The elements of $ S_3$ are $ e,(12),(13),(23),(123),(132)$ .

I want to draw a graph $ G$ whose members are the elements of $ S_3$ and two vertices $ x,y$ are adjacent if and only if $ xy\neq yx$ .

I am stuck in doing the following things:

  1. How to call the elements of $ S_3$ through a loop?
  2. How to draw the graph $ G$ ?
  3. How to check whether they commute or not

    I am stuck in the three things. Is there any way to write the code in C++?

As an example if I input $ S_3$ I want to get the following graph

$ G=Graph({1:[2,3,4,5],2:[1,3,4,5],3:[1,2,4,5],4:[1,2,3],5:[1,2,3]})

Any help will be highly appreciated.

Directed Trees: Finding all the edges and vertices in a specific direction

I am an electrical engineer without experience in graph theory. However, I have a problem which I believe can be solved by graph theory. We have a directed tree, such as the one below. We want to find all the vertices and edges starting from a vertex in a given direction. For instance, in the figure below, we want to identify the vertices and edges downward from vertex 1 (the red lines). Is there an algorithm to do this (preferably in MATLAB)? The edges have equal weight.

enter image description here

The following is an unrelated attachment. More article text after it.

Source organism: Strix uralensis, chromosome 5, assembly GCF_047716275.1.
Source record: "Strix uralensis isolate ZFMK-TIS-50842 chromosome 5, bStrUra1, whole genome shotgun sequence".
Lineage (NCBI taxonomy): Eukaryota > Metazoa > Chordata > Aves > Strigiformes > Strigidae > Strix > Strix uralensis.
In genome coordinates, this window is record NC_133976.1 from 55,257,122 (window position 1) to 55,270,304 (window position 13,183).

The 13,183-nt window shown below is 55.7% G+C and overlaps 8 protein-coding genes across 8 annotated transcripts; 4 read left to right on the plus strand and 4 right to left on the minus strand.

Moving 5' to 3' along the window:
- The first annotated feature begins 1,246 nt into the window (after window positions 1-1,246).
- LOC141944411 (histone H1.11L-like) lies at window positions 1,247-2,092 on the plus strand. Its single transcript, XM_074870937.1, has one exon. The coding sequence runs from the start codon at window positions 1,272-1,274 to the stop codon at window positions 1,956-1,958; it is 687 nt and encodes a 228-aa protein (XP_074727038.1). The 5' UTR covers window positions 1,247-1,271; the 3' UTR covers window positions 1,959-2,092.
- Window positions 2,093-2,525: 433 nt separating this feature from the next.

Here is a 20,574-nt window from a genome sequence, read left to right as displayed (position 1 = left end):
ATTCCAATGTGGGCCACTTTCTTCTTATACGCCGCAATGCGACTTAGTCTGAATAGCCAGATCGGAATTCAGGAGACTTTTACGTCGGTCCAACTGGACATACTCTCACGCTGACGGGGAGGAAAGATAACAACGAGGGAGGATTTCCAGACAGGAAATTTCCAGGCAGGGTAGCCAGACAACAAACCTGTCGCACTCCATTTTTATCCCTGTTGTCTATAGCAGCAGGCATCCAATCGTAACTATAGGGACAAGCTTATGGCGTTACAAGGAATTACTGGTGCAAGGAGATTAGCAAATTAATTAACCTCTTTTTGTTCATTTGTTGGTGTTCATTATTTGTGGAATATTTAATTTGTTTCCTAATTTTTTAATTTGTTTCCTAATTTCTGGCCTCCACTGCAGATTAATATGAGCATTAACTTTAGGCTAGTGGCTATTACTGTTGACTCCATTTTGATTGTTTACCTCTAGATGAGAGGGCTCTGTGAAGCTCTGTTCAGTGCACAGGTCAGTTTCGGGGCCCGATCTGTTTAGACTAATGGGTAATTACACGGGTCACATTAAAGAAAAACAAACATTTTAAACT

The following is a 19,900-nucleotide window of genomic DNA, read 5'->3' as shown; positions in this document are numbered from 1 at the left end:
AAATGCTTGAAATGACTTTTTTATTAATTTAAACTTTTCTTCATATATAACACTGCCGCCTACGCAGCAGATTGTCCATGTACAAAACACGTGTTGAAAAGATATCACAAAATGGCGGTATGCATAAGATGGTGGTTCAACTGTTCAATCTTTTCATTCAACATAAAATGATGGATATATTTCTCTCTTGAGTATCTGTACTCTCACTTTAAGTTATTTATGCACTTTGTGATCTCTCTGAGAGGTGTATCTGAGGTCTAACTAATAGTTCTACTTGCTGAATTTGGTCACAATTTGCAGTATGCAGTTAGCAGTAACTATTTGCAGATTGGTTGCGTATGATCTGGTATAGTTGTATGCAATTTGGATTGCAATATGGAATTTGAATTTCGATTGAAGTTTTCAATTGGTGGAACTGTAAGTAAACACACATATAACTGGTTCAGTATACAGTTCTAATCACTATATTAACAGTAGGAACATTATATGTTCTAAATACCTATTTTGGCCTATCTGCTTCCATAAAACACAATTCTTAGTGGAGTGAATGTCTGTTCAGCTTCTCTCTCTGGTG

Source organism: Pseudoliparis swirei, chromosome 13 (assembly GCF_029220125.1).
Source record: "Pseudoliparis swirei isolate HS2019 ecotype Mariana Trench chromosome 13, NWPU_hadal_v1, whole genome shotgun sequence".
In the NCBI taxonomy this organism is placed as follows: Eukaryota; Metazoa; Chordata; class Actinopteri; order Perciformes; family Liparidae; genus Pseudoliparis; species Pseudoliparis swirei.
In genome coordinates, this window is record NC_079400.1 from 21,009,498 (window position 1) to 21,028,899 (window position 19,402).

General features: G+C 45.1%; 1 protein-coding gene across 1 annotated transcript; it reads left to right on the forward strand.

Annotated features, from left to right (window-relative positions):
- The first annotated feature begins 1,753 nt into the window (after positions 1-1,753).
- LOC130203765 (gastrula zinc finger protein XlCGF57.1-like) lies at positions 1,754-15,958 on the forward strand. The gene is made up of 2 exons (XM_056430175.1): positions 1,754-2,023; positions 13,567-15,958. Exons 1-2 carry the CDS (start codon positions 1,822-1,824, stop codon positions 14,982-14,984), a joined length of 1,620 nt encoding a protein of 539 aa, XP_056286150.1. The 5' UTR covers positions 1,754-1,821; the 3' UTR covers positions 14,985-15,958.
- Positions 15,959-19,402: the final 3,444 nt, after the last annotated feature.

Ordering vertices of graph based on specific vertex-transitivity

Given any complete directed weighted graph $ G$ with $ n$ vertices $ V$ and matrix of non-unique weights $ W$ , find a weak ordering $ T$ on the vertices of the graph satisfying the following conditions:

  • $ T$ is invariant under permuting the vertices

  • For any two vertices $ u$ and $ v$ , $ u = v$ in $ T$ if and only if there is some automorphism $ f:V(G) \rightarrow V(G)\ $ such that $ f(u) = v$ and $ f(v) = u$

The reason I want such a thing is to have some consistent but arbitrary way to order the vertices of a graph that is invariant under permutation, as a tie-breaker for more meaningful orderings, when the vertices are actually distinct, which will usually be the case. If two vertices cannot be distinguished, picking whichever one happens to be first in my representation is fine.

I expect this problem is in $ NP$ , as it seems like there’s some way to compute graph isomorphisms with it, but my graphs are small and I can precompute the ordering once, so it would still be useful to figure out how to do it.